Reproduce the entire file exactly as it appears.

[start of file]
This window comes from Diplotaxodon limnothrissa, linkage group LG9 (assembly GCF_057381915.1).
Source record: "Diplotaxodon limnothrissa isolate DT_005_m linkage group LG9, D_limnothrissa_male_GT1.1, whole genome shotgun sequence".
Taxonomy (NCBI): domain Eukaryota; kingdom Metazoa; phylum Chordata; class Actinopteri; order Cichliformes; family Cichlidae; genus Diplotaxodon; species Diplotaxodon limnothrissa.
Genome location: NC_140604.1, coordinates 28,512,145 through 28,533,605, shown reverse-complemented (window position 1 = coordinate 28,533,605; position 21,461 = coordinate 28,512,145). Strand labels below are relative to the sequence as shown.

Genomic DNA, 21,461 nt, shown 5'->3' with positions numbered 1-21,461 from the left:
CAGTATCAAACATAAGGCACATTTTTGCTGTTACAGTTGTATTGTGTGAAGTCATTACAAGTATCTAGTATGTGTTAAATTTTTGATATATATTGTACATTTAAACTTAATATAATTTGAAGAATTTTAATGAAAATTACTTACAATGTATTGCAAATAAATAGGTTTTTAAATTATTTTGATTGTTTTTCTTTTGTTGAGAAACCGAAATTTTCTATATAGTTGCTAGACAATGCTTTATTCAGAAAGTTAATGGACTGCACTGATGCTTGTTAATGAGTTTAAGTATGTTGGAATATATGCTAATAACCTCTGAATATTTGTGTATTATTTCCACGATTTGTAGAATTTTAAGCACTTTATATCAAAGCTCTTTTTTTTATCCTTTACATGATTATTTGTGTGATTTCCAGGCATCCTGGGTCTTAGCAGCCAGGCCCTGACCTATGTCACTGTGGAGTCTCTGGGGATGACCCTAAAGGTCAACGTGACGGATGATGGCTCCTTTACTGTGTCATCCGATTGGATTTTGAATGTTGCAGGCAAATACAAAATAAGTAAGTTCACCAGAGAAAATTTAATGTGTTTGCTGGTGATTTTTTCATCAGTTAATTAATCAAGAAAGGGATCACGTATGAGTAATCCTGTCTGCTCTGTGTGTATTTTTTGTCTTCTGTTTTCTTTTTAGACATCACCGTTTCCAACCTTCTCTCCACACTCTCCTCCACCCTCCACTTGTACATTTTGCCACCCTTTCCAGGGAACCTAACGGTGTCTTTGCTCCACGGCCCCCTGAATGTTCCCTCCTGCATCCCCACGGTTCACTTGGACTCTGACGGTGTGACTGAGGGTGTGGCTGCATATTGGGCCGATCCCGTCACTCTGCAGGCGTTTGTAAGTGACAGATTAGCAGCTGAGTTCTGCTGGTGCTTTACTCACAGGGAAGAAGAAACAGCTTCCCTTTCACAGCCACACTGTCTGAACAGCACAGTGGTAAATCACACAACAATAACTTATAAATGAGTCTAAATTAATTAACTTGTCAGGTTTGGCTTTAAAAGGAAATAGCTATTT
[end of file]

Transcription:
This window comes from Diplotaxodon limnothrissa, linkage group LG9 (assembly GCF_057381915.1).
Source record: "Diplotaxodon limnothrissa isolate DT_005_m linkage group LG9, D_limnothrissa_male_GT1.1, whole genome shotgun sequence".
Taxonomy (NCBI): domain Eukaryota; kingdom Metazoa; phylum Chordata; class Actinopteri; order Cichliformes; family Cichlidae; genus Diplotaxodon; species Diplotaxodon limnothrissa.
Genome location: NC_140604.1, coordinates 28,512,145 through 28,533,605, shown reverse-complemented (window position 1 = coordinate 28,533,605; position 21,461 = coordinate 28,512,145). Strand labels below are relative to the sequence as shown.

Genomic DNA, 21,461 nt, shown 5'->3' with positions numbered 1-21,461 from the left:
CAGTATCAAACATAAGGCACATTTTTGCTGTTACAGTTGTATTGTGTGAAGTCATTACAAGTATCTAGTATGTGTTAAATTTTTGATATATATTGTACATTTAAACTTAATATAATTTGAAGAATTTTAATGAAAATTACTTACAATGTATTGCAAATAAATAGGTTTTTAAATTATTTTGATTGTTTTTCTTTTGTTGAGAAACCGAAATTTTCTATATAGTTGCTAGACAATGCTTTATTCAGAAAGTTAATGGACTGCACTGATGCTTGTTAATGAGTTTAAGTATGTTGGAATATATGCTAATAACCTCTGAATATTTGTGTATTATTTCCACGATTTGTAGAATTTTAAGCACTTTATATCAAAGCTCTTTTTTTTATCCTTTACATGATTATTTGTGTGATTTCCAGGCATCCTGGGTCTTAGCAGCCAGGCCCTGACCTATGTCACTGTGGAGTCTCTGGGGATGACCCTAAAGGTCAACGTGACGGATGATGGCTCCTTTACTGTGTCATCCGATTGGATTTTGAATGTTGCAGGCAAATACAAAATAAGTAAGTTCACCAGAGAAAATTTAATGTGTTTGCTGGTGATTTTTTCATCAGTTAATTAATCAAGAAAGGGATCACGTATGAGTAATCCTGTCTGCTCTGTGTGTATTTTTTGTCTTCTGTTTTCTTTTTAGACATCACCGTTTCCAACCTTCTCTCCACACTCTCCTCCACCCTCCACTTGTACATTTTGCCACCCTTTCCAGGGAACCTAACGGTGTCTTTGCTCCACGGCCCCCTGAATGTTCCCTCCTGCATCCCCACGGTTCACTTGGACTCTGACGGTGTGACTGAGGGTGTGGCTGCATATTGGGCCGATCCCGTCACTCTGCAGGCGTTTGTAAGTGACAGATTAGCAGCTGAGTTCTGCTGGTGCTTTACTCACAGGGAAGAAGAAACAGCTTCCCTTTCACAGCCACACTGTCTGAACAGCACAGTGGTAAATCACACAACAATAACTTATAAATGAGTCTAAATTAATTAACTTGTCAGGTTTGGCTTTAAAAGGAAATAGCTATTT